Dominic Raab has faced calls to resign from the public, military officials and within Parliament in the past few days due to his management of the fall of Afghanistan to the Taliban. The Foreign Secretary was on holiday in Crete when the nation fell to the group prompting many to criticise the Minister for his decision not to return at an earlier point as all signs pointed to the Taliban’s rapid takeover of Afghanistan.
Mr Raab is currently fighting for his job as Foreign Secretary with a risk he could be sacked.
The narrative circulating suggests he was on a beach in Crete as Kabul fell.
This story is now fixed in the public’s mind, alongside claims he refused to take any calls as he lay on a sun lounger last week.
These claims have prompted outrage on both the Labour and Tory backbenchers, as well as among the public and many current and former military officers who have echoed inevitable calls on the Foreign Secretary to resign.
READ MORE: Dominic Raab stands firm: Statement issued as pressure builds
On Friday, Mr Raab released a statement setting out his version of events and disputing claims made against him.
He defended his decision not to call his Afghan counterpart over evacuating translators who had helped the UK.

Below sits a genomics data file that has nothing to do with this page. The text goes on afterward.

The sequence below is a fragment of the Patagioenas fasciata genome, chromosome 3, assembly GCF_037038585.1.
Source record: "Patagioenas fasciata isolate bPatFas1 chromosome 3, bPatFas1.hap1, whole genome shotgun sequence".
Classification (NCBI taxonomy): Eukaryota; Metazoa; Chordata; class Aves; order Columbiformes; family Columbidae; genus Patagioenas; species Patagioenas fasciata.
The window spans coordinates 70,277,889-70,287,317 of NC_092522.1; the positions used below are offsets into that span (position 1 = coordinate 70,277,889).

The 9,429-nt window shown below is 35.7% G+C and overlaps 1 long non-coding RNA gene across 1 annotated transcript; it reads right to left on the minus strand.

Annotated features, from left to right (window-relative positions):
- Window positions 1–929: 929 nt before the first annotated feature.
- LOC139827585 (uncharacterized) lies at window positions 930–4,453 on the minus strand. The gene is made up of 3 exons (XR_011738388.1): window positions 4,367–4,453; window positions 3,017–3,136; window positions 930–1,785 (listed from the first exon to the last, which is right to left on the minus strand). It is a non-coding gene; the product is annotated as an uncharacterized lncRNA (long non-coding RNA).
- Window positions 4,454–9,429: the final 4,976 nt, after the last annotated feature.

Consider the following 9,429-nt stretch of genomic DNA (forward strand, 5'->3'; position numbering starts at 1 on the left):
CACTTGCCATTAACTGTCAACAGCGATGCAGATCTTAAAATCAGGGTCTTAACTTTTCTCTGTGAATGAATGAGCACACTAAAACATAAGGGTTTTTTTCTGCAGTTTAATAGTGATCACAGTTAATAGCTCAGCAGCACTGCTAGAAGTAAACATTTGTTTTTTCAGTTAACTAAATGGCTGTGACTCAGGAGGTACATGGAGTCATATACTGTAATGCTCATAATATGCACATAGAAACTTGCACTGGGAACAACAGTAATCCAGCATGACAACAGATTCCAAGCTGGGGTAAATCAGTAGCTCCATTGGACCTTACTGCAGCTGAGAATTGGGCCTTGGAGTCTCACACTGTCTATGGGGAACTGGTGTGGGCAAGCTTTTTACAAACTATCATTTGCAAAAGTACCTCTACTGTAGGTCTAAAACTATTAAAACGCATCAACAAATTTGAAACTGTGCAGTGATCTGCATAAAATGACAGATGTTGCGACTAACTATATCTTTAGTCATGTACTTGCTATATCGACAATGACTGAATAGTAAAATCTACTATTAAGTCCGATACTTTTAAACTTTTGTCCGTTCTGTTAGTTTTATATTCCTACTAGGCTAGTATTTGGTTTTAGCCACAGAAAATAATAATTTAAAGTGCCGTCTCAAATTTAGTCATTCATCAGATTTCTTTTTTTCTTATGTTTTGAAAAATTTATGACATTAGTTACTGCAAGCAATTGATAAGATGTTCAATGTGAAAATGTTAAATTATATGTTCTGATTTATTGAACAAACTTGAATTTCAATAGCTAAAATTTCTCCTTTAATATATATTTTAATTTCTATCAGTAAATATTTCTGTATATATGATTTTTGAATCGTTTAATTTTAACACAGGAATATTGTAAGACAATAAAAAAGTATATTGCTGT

The Foreign Secretary said he prioritised “security” at Kabul airport and “delegated” the call to a junior minister.
The call did not take place due to the “rapidly deteriorating situation” in Afghanistan.
He has rejected repeated calls to resign and said the Government has been “working tirelessly over the last week to help as many people evacuate from Afghanistan as possible”.
Some senior ministers such as Sajid Javid and Matt Hancock found themselves in positions where they felt they had to resign.
However, Dominic Raab and Priti Patel are veterans of the Vote Leave campaign and therefore are believed to be safe from sacking.
Mr Johnson is said to like to surround himself with “old dogs” rather than potential rivals.
Given the current Foreign Secretary’s Vote Leave affiliation and close relationship with the Prime Minister, it is unlikely he would be removed from office to cause trouble on the backbenches.
Instead, it is more likely he could face a job swap to another big office of state – perhaps Justice Secretary given his legal background and interest in home affairs.
The Prime Minister stood by his Foreign Secretary when questioned about Mr Raab’s actions on Friday.
Mr Johnson said: “Absolutely.
“And I can tell you that the whole of the Government has been working virtually around the clock to do what we can to sort it out, to deal with a situation that has been long in gestation and to make sure we get as many people back as possible.”
Mr Johnson also said he did not think Mr Raab’s decision to delay the rescue of Afghan interpreters from the Taliban was incorrect.
When asked if people have been left in the country as a result of Mr Raab not making the call, he said: “No, I don’t think that’s the case.”
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